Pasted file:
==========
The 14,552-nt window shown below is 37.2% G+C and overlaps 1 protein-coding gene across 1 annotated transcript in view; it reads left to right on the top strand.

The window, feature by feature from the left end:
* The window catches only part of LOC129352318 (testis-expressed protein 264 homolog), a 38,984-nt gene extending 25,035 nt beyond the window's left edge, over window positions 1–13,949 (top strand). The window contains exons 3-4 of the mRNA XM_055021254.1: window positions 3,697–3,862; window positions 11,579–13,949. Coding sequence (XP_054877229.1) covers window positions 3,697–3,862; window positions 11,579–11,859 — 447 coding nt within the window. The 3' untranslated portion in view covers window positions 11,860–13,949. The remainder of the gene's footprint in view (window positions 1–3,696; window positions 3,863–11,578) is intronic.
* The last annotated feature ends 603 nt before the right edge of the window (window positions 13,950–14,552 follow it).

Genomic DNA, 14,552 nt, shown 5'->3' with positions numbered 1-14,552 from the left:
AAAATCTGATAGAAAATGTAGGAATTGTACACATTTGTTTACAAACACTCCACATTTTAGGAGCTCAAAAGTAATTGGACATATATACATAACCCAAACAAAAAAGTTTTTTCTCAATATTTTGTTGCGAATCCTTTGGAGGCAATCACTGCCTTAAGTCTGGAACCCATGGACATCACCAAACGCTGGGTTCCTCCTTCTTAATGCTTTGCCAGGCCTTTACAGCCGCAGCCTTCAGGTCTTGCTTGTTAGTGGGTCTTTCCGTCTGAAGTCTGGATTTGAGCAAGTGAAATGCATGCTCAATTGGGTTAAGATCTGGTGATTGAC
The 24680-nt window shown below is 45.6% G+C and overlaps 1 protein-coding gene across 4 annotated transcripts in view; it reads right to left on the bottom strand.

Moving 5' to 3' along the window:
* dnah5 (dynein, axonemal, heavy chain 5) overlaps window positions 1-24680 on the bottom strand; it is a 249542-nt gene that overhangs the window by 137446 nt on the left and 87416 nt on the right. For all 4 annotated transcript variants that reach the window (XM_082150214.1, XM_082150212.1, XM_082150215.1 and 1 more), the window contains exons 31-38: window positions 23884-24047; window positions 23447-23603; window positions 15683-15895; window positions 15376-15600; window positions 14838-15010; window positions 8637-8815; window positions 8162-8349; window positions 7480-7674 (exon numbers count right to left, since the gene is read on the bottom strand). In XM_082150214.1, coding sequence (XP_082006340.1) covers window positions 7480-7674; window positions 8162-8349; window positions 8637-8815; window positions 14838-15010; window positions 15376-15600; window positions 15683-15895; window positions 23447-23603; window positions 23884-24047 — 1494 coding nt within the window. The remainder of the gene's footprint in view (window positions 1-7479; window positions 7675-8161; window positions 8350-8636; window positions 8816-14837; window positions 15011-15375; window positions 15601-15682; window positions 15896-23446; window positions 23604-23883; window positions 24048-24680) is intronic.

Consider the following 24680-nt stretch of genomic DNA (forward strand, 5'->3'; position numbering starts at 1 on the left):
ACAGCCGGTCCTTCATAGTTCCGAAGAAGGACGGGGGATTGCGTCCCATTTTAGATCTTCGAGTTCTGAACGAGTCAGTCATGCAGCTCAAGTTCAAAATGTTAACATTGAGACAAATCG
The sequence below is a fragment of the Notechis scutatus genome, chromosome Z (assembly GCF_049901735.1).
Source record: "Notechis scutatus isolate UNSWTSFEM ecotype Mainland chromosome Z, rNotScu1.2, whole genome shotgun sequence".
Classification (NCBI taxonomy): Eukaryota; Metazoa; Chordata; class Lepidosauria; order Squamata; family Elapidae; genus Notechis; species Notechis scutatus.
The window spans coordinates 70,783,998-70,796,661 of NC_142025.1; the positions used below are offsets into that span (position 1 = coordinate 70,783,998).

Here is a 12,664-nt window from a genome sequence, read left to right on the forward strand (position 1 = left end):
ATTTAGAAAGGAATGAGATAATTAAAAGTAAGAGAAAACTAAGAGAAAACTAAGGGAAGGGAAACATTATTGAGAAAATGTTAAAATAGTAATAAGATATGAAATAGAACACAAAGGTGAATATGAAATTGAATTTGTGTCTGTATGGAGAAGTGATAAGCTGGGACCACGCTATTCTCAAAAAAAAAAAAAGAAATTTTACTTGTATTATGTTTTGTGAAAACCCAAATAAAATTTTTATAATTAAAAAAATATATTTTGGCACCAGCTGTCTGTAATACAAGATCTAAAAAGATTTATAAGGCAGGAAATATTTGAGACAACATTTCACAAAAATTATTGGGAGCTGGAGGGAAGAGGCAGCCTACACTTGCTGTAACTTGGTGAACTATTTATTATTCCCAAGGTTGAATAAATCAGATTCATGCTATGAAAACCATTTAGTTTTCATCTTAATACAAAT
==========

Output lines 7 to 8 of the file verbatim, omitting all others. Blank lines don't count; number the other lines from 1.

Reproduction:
The 24680-nt window shown below is 45.6% G+C and overlaps 1 protein-coding gene across 4 annotated transcripts in view; it reads right to left on the bottom strand.

Moving 5' to 3' along the window: